20 October 2009

Wordless Wednesday (Mecredi Sans Mots)

Okay, so it's not Wednesday yet, but it's mid-term week and I'm tired of reviewing le futur proche and le passé composé and la liaison and beaucoup vocabulaire.  But nothing exciting happened today . . . or at least nothing worth reading on this here blog of mine, so I thought I would join in on the tradition of so many and post nothing but photos for your viewing pleasure (and because my blog is looking a bit wordy and bland these days). 

The night shots are from Nuit Blanche, a city wide arts event that runs for the entire night in three seperate neighborhoods (a classmate and I went to two of the three).  They have special installations for that night only (ie: a giant disco ball hanging over the Luxembourg Gardens and a lights display along the Pointe Nuef and giant colored luminescent plastic crystals in Notre Dame) and film and theatrical performances . . . all for free.  It was a great night!  I was really impressed with how well behaved the city was!  Parisians really know how to pull off an event.  The day shots were from the Fête du Vandage de Montmatre (The Harvest Festival of Montmatre).  The famous neighborhood of Montmatre was celebrating the harvest of their tiny little vineyard, so we went for the parade and other such festivities.  We were having lunch on the steps of the Sacre Coeur when a news team set up shop and they featured a local pop singer . . . so we were right behind her when they filmed (yes, I have now made it onto the French news!  Or at least you can find me in the crowd if you know where to look).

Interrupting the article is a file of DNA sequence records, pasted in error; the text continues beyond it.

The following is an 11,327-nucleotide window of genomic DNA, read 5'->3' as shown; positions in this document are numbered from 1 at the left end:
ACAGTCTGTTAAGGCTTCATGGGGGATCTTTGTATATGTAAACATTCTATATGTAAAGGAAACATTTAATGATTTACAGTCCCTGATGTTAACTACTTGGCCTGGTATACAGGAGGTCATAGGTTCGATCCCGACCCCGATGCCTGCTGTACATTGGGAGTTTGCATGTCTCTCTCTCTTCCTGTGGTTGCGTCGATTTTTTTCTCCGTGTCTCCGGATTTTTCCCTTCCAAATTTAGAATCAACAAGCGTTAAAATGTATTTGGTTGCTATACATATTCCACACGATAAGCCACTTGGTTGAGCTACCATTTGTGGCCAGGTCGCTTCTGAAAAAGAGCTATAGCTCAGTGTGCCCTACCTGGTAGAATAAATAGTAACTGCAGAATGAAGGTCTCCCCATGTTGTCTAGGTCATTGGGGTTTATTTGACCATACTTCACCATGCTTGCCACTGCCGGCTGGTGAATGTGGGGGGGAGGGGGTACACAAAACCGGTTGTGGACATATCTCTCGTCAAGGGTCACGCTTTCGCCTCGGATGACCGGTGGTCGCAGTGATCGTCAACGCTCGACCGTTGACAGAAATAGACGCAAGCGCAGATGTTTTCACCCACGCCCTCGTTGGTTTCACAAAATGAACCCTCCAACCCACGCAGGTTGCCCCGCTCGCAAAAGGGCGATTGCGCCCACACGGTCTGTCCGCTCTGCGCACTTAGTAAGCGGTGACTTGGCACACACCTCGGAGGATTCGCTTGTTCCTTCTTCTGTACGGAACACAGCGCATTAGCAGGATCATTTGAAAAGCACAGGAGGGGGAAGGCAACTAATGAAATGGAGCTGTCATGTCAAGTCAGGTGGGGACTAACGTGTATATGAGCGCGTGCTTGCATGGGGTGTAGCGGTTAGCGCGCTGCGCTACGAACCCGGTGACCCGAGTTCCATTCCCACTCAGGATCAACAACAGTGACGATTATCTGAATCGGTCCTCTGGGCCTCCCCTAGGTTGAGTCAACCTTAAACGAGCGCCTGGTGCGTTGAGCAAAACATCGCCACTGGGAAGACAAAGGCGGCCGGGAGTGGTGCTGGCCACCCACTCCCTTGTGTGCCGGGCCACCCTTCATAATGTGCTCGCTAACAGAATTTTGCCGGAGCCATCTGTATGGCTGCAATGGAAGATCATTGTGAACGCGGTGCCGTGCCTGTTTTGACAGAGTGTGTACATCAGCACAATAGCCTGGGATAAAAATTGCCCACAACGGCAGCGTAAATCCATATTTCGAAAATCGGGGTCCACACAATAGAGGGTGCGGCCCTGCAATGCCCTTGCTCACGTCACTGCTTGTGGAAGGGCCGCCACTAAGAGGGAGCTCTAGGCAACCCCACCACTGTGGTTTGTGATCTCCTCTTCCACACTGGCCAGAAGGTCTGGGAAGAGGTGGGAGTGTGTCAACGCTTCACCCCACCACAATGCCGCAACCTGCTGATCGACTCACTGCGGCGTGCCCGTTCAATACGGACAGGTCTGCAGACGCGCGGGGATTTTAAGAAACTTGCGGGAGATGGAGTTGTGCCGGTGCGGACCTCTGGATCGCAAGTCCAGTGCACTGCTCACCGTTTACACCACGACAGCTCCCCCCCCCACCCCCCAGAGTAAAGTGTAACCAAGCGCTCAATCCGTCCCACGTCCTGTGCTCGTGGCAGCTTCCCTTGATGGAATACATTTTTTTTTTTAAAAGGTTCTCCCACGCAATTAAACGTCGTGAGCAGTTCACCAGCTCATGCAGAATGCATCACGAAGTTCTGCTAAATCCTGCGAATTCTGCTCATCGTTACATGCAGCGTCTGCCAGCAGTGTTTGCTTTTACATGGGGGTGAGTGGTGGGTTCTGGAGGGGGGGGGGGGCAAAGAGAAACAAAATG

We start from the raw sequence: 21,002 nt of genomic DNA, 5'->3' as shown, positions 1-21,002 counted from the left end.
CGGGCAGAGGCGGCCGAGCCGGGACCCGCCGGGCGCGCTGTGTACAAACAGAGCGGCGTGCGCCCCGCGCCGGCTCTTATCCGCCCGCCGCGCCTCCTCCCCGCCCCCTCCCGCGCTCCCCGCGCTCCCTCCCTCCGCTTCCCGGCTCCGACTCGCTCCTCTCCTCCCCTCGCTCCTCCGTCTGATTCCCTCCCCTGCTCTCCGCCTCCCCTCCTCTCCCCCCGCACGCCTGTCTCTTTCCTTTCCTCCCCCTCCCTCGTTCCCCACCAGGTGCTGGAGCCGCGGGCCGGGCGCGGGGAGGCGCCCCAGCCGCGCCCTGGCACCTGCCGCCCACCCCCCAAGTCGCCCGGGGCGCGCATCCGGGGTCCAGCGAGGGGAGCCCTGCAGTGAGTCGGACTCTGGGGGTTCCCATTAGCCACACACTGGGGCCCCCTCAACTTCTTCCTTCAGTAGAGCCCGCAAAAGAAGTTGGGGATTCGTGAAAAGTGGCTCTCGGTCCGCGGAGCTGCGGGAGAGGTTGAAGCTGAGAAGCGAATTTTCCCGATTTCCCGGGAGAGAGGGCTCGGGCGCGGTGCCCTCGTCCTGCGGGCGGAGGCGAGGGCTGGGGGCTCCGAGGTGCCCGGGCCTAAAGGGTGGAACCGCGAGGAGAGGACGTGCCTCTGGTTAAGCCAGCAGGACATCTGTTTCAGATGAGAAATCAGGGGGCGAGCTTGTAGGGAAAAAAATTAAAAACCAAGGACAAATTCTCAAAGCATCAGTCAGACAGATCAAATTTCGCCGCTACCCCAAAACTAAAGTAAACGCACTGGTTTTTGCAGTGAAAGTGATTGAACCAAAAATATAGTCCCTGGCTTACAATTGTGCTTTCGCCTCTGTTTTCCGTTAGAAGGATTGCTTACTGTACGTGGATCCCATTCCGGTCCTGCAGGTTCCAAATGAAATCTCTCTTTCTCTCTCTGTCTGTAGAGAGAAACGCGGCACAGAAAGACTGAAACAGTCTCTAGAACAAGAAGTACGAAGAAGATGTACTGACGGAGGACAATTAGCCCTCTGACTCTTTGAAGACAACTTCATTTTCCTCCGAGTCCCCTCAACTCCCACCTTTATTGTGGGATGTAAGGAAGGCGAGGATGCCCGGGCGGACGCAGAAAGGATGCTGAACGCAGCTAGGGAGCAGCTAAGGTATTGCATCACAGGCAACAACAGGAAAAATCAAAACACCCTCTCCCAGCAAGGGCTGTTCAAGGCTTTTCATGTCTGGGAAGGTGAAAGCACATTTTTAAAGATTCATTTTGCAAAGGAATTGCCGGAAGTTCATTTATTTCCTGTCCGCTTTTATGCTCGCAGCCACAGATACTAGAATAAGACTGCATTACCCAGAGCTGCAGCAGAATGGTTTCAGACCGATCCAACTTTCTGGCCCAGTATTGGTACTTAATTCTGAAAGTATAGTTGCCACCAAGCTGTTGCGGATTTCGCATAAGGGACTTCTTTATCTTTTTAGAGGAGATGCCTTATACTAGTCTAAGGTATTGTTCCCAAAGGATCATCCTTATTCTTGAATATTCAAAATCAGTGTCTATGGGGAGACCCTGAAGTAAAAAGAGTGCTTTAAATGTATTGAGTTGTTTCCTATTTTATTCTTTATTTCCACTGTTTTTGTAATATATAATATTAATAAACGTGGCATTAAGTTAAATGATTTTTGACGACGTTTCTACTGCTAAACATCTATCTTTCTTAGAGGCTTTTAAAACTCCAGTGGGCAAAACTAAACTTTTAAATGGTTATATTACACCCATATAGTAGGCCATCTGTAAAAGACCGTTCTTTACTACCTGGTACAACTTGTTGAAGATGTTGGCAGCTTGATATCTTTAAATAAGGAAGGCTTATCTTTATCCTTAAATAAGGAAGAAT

So much for making this 'wordless.'




       
       
       
       

19 October 2009

Ce n'est pas iPod.

Starting today my class has merged with the other débutante class, as our prof has left for her maternity leave.  After our Unit 5 test, our lesson this morning was reading comprehension about French culture.  After we finish reading out loud (which is very reminiscent of a 1st grade class: "Dick . . . and . . . Jane . . . run . . . fast.   So . . . does . . . Spot."  But . . . when . . . you're . . . just . . . learn . . . ing . . . it . . . takes . . . some . . . time . . . to . . . be . . . able . . . to . . . read . . . and . . . pro . . . nounce . . . and . . . compre . . . hend.  Lets just say that reading outloud is very difficult for all of us!) the prof asks if we have any vocabulary questions.  Amongst the new words we didn't know was les baladeurs.  One girl had already looked it up and found that it meant "a walk" as in "lets take a walk around the pond."  But our prof explained that as a noun in this context the word has come to mean a walkman or an iPod.